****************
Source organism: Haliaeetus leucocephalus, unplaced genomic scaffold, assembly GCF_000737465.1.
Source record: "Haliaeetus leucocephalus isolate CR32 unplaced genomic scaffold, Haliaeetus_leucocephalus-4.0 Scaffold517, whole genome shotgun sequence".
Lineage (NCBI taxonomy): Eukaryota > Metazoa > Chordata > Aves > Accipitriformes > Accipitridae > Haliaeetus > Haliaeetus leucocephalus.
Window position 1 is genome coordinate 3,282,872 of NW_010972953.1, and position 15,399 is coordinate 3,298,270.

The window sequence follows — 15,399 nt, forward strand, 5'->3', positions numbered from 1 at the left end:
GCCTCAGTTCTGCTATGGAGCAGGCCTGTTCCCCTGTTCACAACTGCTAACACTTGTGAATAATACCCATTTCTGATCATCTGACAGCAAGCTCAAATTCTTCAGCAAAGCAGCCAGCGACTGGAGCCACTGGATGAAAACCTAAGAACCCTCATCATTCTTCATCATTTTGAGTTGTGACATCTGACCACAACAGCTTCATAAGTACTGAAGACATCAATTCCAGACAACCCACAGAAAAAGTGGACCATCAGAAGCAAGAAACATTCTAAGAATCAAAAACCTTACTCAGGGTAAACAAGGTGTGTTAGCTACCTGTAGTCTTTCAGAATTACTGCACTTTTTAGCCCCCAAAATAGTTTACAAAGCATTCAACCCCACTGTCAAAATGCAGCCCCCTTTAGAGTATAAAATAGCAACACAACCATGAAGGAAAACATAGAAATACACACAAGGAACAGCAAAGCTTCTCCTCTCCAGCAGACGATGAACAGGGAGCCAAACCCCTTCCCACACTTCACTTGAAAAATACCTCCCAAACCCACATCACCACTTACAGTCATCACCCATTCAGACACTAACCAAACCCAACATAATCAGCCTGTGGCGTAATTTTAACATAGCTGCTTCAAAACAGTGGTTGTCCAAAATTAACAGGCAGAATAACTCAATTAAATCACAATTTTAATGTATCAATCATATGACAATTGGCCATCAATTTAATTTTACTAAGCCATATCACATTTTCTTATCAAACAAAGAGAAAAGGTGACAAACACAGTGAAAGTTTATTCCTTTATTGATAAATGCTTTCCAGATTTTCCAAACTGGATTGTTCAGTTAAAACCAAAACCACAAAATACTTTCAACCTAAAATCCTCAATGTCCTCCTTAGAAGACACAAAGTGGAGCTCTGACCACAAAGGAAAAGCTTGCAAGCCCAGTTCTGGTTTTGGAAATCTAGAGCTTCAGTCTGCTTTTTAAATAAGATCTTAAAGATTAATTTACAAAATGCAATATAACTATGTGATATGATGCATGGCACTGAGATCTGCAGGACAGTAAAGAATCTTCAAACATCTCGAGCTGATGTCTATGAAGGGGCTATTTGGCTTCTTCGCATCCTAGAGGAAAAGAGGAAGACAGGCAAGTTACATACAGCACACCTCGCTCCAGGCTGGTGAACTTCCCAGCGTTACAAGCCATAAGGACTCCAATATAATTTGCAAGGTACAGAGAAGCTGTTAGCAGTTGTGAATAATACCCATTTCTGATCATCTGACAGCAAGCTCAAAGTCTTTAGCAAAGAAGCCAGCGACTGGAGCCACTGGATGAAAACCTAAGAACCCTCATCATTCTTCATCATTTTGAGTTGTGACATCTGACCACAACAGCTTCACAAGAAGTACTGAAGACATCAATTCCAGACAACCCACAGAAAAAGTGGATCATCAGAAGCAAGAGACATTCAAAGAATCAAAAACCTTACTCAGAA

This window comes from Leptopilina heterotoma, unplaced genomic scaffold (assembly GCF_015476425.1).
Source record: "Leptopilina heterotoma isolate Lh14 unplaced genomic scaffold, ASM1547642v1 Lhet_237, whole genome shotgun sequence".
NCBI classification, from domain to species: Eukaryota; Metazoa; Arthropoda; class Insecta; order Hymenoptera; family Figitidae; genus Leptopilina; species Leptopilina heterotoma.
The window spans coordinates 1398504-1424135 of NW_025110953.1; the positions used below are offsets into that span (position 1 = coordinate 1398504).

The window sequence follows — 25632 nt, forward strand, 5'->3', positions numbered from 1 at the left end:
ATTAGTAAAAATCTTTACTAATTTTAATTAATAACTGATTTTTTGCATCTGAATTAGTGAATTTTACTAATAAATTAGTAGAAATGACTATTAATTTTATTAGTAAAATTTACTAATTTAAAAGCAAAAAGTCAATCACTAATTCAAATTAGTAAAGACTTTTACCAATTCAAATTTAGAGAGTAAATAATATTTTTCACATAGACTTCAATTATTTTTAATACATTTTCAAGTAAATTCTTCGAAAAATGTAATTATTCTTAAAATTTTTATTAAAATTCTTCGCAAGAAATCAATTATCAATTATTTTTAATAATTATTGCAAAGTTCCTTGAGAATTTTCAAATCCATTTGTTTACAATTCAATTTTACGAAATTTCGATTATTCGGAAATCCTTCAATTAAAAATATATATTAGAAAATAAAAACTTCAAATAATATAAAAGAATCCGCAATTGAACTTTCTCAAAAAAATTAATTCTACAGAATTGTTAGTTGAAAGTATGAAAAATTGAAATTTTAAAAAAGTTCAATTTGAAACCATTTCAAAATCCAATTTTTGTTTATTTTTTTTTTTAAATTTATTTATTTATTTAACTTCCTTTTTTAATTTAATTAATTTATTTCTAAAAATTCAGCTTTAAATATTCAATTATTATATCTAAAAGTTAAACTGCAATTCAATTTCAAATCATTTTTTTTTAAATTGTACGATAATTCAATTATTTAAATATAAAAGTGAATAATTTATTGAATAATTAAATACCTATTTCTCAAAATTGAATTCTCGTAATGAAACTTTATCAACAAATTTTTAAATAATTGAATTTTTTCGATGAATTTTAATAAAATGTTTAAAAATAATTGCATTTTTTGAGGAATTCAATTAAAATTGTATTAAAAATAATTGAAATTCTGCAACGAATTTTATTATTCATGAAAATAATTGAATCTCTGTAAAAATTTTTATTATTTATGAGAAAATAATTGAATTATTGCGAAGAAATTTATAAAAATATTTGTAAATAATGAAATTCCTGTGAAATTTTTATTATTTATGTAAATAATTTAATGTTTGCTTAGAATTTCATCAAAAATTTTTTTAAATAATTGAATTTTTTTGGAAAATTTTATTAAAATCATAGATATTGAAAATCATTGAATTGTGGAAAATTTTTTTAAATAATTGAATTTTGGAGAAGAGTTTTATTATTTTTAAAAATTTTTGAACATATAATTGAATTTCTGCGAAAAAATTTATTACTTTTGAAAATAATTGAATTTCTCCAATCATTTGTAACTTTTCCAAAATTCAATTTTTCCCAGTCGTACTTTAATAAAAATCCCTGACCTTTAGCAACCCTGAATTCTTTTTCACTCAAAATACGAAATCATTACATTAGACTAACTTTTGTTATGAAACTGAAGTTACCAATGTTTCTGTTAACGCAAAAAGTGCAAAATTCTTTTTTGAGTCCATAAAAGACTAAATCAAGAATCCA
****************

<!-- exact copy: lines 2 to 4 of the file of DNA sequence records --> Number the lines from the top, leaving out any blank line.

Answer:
Source record: "Haliaeetus leucocephalus isolate CR32 unplaced genomic scaffold, Haliaeetus_leucocephalus-4.0 Scaffold517, whole genome shotgun sequence".
Lineage (NCBI taxonomy): Eukaryota > Metazoa > Chordata > Aves > Accipitriformes > Accipitridae > Haliaeetus > Haliaeetus leucocephalus.
Window position 1 is genome coordinate 3,282,872 of NW_010972953.1, and position 15,399 is coordinate 3,298,270.